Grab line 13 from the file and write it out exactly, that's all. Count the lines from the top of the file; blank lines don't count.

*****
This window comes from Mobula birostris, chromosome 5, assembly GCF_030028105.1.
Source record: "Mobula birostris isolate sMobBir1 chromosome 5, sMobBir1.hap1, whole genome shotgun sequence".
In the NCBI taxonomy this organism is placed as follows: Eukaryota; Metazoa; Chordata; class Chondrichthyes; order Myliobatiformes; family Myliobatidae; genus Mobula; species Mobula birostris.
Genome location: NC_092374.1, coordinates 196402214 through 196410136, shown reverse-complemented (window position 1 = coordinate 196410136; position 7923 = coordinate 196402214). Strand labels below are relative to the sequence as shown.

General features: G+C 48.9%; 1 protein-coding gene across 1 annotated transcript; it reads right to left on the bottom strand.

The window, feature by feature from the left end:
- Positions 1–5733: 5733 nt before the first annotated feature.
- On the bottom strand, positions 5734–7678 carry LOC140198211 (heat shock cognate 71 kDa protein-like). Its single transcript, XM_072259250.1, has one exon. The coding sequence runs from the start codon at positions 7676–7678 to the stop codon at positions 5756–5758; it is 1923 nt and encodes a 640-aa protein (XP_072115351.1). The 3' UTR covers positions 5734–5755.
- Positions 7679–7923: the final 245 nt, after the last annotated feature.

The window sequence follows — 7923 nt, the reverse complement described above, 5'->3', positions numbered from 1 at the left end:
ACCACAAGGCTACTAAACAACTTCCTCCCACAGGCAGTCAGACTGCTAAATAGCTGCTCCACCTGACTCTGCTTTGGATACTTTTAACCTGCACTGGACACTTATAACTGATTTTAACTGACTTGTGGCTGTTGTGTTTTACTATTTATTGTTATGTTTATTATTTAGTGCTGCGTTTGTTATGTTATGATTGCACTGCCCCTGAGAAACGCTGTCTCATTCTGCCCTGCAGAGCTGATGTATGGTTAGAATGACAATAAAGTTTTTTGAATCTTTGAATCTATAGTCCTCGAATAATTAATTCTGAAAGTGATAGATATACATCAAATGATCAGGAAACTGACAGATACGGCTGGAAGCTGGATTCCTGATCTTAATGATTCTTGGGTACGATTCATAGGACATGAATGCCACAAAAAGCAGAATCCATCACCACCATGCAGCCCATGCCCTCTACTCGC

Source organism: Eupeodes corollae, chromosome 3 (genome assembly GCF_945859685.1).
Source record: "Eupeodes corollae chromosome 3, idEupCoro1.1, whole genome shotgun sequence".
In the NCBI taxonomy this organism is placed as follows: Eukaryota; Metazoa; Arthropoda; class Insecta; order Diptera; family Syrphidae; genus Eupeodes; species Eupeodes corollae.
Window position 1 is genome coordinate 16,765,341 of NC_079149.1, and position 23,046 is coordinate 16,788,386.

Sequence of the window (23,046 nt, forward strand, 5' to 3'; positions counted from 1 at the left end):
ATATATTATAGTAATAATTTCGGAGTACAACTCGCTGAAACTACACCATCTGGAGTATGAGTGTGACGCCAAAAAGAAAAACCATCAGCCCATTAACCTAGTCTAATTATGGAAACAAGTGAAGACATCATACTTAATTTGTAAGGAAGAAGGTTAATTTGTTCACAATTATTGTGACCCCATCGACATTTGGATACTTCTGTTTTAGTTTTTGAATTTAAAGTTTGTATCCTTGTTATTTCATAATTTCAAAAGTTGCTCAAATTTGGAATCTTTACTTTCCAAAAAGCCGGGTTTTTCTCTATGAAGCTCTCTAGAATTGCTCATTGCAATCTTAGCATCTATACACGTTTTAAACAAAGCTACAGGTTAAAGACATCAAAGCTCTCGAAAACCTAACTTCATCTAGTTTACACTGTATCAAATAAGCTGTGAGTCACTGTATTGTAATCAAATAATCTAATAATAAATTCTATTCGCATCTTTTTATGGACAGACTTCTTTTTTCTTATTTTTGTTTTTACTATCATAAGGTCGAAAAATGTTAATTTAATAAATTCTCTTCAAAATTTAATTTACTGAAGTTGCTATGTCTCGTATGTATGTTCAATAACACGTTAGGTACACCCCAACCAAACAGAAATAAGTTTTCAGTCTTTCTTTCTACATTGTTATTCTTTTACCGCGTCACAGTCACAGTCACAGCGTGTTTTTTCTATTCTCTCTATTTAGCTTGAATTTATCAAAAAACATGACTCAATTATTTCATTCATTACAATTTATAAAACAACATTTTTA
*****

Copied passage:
Source record: "Eupeodes corollae chromosome 3, idEupCoro1.1, whole genome shotgun sequence".